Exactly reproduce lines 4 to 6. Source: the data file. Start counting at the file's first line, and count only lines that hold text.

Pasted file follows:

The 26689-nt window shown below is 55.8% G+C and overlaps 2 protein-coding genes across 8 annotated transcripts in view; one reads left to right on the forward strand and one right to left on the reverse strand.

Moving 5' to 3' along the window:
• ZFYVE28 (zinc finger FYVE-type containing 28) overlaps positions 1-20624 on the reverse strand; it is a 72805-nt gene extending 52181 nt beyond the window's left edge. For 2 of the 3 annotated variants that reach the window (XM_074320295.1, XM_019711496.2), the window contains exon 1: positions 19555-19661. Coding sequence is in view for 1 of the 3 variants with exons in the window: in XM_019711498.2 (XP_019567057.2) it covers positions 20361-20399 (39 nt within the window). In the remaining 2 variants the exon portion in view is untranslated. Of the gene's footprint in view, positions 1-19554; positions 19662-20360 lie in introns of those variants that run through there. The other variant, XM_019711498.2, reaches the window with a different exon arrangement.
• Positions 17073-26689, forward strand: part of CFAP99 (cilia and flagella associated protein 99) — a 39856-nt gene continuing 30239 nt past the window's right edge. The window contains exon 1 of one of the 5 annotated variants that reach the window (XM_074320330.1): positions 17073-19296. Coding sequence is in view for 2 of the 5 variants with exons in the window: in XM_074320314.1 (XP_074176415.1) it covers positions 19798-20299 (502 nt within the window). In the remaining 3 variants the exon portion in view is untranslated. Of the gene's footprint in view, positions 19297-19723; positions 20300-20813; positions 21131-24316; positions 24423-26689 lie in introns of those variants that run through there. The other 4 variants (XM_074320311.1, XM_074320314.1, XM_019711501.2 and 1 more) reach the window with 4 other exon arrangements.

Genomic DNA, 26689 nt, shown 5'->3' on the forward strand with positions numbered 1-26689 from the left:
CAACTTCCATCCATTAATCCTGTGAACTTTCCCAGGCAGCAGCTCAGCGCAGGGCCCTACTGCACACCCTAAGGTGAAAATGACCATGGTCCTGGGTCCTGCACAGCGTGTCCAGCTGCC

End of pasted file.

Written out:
• Positions 17073-26689, forward strand: part of CFAP99 (cilia and flagella associated protein 99) — a 39856-nt gene continuing 30239 nt past the window's right edge. The window contains exon 1 of one of the 5 annotated variants that reach the window (XM_074320330.1): positions 17073-19296. Coding sequence is in view for 2 of the 5 variants with exons in the window: in XM_074320314.1 (XP_074176415.1) it covers positions 19798-20299 (502 nt within the window). In the remaining 3 variants the exon portion in view is untranslated. Of the gene's footprint in view, positions 19297-19723; positions 20300-20813; positions 21131-24316; positions 24423-26689 lie in introns of those variants that run through there. The other 4 variants (XM_074320311.1, XM_074320314.1, XM_019711501.2 and 1 more) reach the window with 4 other exon arrangements.

Genomic DNA, 26689 nt, shown 5'->3' on the forward strand with positions numbered 1-26689 from the left:
CAACTTCCATCCATTAATCCTGTGAACTTTCCCAGGCAGCAGCTCAGCGCAGGGCCCTACTGCACACCCTAAGGTGAAAATGACCATGGTCCTGGGTCCTGCACAGCGTGTCCAGCTGCC